Skip to main content
Part of complete coverage on

Hollywood movies in Arab countries: A love and hate relationship

From Yenni Kwok, for CNN
updated 10:37 PM EDT, Wed April 23, 2014
Hollywood biblical blockbuster
Hollywood biblical blockbuster "Noah" has been banned in three Gulf countries. A recent survey in six Middle East and North African countries show two-thirds of citizens support banning movies and other forms of entertainment deemed offensive.
  • Almost half of Arab residents in six Middle East and North African countries say they watch Hollywood movies
  • But more than a third say American films have content that is "harmful to morality."
  • More than two-thirds agree that films or other entertainment programs should be banned if they are deemed to be offensive.

(CNN) -- Arab residents in the Middle East and North Africa may enjoy Hollywood blockbusters, but they are also wary of the content, saying it is potentially "harmful to morality," a study finds.

The "Entertainment Media Use in the Middle East" survey, commissioned by Northwestern University and the Doha Film Institute, interviewed more than 6,000 people -- both nationals and expats -- in Qatar, Saudi Arabia, Lebanon, Egypt, Tunisia and the United Arab Emirates.

According to the survey 45% of respondents say they watch Hollywood movies, but 34% say American films have content that is "harmful to morality."

Only 15% say U.S.-made films are good for morality -- as opposed to 71% who feel the same about Arab movies.

The soundtrack to Egypt's revolution

The respondents are also conflicted about other foreign films. While two-thirds say people benefit from watching movies from different parts of the world, 65% say they prefer films that portray their own culture.

Saving Syria cultural treasures

More than half (54%) say films are an important source of information about their own culture.

Millions of birds migrate in Galiliee

It is no surprise that an overwhelming number prefer Arab films, which are favored by more than 80% of overall respondents. In contrast, only around half of the citizens surveyed say they enjoy American and European movies.

A large majority of respondents believe entertainment should be regulated for both romantic and violent content. More than two-thirds agree that films or other entertainment programs should be banned if they are deemed to be offensive.

Respondents in Saudi Arabia and Egypt show the strongest support for censorship -- 76% and 77% respectively. Tunisia appears to be the most tolerant of all, but still more than half of its respondents support censorship.

"These apparently contradictory findings really are not, but reflect how the Arab world is coping with globalization and still grappling to preserve local culture," Everette E. Dennis, dean and CEO of Northwestern University in Qatar, says in a statement.

In early March, three Gulf countries -- Qatar, the UAE and Bahrain -- announced that Hollywood biblical blockbuster "Noah" could not be screened in cinemas, saying the depiction of Noah -- whom Muslims revere as a prophet -- is taboo in Islam.

Two months earlier, in January, censors in the UAE and Qatar cut more than 40 minutes of the three-hour-long "Wolf of Wall Street," a Martin Scorsese-directed portrayal of a wayward stock trader, due to "foul language and explicit content," angering moviegoers in both countries.

Yet, the Northwestern University-Doha Film Institute survey shows that 72% of Qatari residents and 68% of Emirati residents generally support banning offensive content.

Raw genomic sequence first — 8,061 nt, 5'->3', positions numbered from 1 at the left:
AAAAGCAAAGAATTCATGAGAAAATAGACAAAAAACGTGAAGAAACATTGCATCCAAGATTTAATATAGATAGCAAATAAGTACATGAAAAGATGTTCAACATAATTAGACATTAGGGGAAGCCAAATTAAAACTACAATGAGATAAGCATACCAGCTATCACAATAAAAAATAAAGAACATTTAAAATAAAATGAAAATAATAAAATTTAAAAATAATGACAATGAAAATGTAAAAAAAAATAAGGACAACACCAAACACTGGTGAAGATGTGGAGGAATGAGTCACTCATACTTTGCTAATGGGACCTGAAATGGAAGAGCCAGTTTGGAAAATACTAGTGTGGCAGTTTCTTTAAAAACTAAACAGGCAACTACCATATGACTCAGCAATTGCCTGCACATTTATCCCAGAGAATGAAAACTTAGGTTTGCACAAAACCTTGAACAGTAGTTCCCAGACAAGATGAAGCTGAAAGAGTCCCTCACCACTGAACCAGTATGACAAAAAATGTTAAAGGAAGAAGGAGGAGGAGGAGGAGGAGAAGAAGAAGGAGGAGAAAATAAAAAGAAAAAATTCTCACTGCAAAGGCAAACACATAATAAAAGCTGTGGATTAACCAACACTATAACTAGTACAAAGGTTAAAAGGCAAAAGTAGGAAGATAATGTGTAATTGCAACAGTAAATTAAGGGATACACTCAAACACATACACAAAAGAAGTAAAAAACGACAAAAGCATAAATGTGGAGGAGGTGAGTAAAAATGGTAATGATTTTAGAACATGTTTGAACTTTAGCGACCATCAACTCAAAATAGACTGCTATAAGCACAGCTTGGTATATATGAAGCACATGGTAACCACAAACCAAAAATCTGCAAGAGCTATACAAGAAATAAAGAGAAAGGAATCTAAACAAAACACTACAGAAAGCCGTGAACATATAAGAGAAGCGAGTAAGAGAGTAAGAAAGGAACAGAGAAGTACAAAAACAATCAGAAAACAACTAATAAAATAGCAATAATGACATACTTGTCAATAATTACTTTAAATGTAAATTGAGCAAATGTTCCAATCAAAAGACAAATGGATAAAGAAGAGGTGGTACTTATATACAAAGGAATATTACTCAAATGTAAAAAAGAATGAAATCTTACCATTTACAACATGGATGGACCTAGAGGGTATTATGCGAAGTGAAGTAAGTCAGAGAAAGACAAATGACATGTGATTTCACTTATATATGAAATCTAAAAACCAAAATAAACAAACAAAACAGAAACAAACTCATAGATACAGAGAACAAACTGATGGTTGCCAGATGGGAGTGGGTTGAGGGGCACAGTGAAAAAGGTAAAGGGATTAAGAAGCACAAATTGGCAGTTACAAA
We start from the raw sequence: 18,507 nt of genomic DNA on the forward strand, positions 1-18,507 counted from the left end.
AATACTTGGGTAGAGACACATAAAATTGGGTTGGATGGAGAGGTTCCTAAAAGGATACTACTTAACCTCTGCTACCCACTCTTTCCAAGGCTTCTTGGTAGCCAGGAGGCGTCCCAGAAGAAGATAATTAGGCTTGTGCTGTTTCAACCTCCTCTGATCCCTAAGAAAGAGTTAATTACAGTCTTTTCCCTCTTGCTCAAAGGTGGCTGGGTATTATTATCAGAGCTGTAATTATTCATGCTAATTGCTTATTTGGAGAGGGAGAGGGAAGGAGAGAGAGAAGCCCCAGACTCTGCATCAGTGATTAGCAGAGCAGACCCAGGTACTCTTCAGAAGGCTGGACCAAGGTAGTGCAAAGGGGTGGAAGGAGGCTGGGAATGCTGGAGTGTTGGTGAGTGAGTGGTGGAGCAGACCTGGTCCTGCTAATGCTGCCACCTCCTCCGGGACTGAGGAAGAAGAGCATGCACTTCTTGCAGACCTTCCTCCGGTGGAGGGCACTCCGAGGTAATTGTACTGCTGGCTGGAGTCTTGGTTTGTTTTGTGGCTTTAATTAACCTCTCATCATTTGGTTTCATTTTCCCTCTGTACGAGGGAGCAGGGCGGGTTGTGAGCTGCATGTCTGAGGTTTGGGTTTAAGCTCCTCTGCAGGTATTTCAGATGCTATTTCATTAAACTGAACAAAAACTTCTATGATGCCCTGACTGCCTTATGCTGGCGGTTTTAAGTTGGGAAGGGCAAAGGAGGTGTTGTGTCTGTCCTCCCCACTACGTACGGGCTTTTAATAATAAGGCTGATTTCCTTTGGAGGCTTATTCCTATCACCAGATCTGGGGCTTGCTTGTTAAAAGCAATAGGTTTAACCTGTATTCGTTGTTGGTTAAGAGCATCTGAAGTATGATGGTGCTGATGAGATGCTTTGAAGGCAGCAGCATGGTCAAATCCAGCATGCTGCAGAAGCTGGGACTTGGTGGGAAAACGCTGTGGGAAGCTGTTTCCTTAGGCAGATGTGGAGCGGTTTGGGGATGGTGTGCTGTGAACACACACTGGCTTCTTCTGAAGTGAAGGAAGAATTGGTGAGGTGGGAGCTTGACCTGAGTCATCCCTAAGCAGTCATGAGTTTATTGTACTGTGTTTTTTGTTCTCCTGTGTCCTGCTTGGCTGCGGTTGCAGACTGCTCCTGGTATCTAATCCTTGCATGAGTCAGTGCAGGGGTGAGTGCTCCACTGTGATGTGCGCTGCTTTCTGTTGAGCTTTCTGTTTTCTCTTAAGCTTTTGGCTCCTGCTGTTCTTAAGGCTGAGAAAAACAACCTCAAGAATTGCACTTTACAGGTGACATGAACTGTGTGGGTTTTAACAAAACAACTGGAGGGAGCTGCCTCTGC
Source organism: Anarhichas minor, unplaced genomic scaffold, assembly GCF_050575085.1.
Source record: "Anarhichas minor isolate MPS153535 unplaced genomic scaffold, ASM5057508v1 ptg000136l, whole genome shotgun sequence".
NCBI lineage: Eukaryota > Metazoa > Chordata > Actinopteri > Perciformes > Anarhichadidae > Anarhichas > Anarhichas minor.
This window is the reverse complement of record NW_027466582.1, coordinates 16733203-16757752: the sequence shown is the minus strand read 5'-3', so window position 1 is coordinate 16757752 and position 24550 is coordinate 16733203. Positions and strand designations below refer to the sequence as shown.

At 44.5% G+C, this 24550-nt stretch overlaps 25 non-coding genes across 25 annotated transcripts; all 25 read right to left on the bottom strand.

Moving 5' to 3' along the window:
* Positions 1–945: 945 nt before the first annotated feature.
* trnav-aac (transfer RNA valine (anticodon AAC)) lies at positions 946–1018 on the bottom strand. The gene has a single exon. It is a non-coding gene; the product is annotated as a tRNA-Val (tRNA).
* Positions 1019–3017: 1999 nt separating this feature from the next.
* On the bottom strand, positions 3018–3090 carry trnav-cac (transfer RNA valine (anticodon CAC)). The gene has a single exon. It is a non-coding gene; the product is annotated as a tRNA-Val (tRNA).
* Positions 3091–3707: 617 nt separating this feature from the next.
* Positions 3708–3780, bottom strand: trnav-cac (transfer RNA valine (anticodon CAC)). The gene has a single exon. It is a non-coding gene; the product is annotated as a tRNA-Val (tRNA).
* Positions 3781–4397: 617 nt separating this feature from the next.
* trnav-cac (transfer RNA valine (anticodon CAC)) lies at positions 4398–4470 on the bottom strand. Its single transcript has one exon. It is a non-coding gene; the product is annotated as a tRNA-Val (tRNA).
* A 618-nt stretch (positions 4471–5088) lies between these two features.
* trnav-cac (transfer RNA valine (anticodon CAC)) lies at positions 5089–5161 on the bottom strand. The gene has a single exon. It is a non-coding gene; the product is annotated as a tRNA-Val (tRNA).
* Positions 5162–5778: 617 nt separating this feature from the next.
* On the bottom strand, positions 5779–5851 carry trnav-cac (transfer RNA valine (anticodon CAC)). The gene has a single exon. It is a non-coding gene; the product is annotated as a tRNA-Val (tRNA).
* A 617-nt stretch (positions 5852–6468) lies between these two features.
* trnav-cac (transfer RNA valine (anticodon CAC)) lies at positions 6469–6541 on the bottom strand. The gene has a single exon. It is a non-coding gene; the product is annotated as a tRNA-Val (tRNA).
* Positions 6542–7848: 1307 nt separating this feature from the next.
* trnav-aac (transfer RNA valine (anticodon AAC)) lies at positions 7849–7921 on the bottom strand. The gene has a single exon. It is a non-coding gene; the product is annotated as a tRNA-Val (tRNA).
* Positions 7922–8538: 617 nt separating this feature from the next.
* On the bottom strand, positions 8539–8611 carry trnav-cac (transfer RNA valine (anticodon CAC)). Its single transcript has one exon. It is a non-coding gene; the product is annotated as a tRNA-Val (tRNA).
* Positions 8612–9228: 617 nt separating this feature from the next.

Hollywood films are not the only ones that ran aground in the Middle East and North Africa. Qatar pulled Bollywood erotic horror flick "Raaz 3" from theaters in 2012 and, along with the UAE, banned Indian comedy "Grand Masti" last year.

In 2012, a Tunisian court fined the head of a private TV station 2,400 Tunisian dinars (around $1,400) after his Nessma TV aired "Persepolis," a French-American animated film whose depiction of God was slammed by some religious leaders as offensive to Islam.

Read: Publish and be damned? The state of press freedom in the Middle East

Read: The dangers of being a cartoonist in the Arab world

Part of complete coverage on
updated 10:46 PM EST, Tue November 4, 2014
Robot dinosaurs, Lego men and Spider-Man all could become Dubai's newest residents.
updated 10:18 AM EDT, Tue October 28, 2014
Not long ago camel milk was an unfancied staple, the preserve of Bedouin herders. Now its becoming a luxury.
updated 10:12 PM EDT, Wed October 8, 2014
Managing over 2 million people during the Hajj takes some serious technology.
updated 2:11 AM EDT, Tue October 7, 2014
More needs to be done so women from Saudi Arabia can become world champions in sports.
updated 1:29 PM EDT, Thu October 30, 2014
Is nothing sacred? How tech allows narcissism to run riot.
From the waters of the Persian Gulf a new mega museum is emerging.
updated 7:03 AM EDT, Fri September 26, 2014
Where better to start a record-breaking solar powered flight than the desert?
updated 10:27 AM EDT, Wed September 24, 2014
Ahmed Eldin is the 18-year-old behind the prog-rock band's new album cover. Shine on you crazy diamond.
updated 7:53 AM EDT, Wed September 17, 2014
The Humans of New York photo project exposes the hopes and fears of ordinary people in Iraq and Jordan.
updated 10:06 PM EDT, Tue September 9, 2014
Dubai's appetite for construction continues with multi-billion dollar boost to build the world's largest airport.
updated 11:02 PM EDT, Mon September 8, 2014
The UAE is becoming a hub for plastic surgery with more Emiratis going under the knife each year.
updated 7:20 AM EDT, Thu August 21, 2014
Meet Erdal Inci, a digital artist from Turkey who is transforming the medium.
updated 9:39 AM EDT, Thu August 14, 2014
Iran is pumping billions of dollars into a scheme to save a lake. What's so important about it?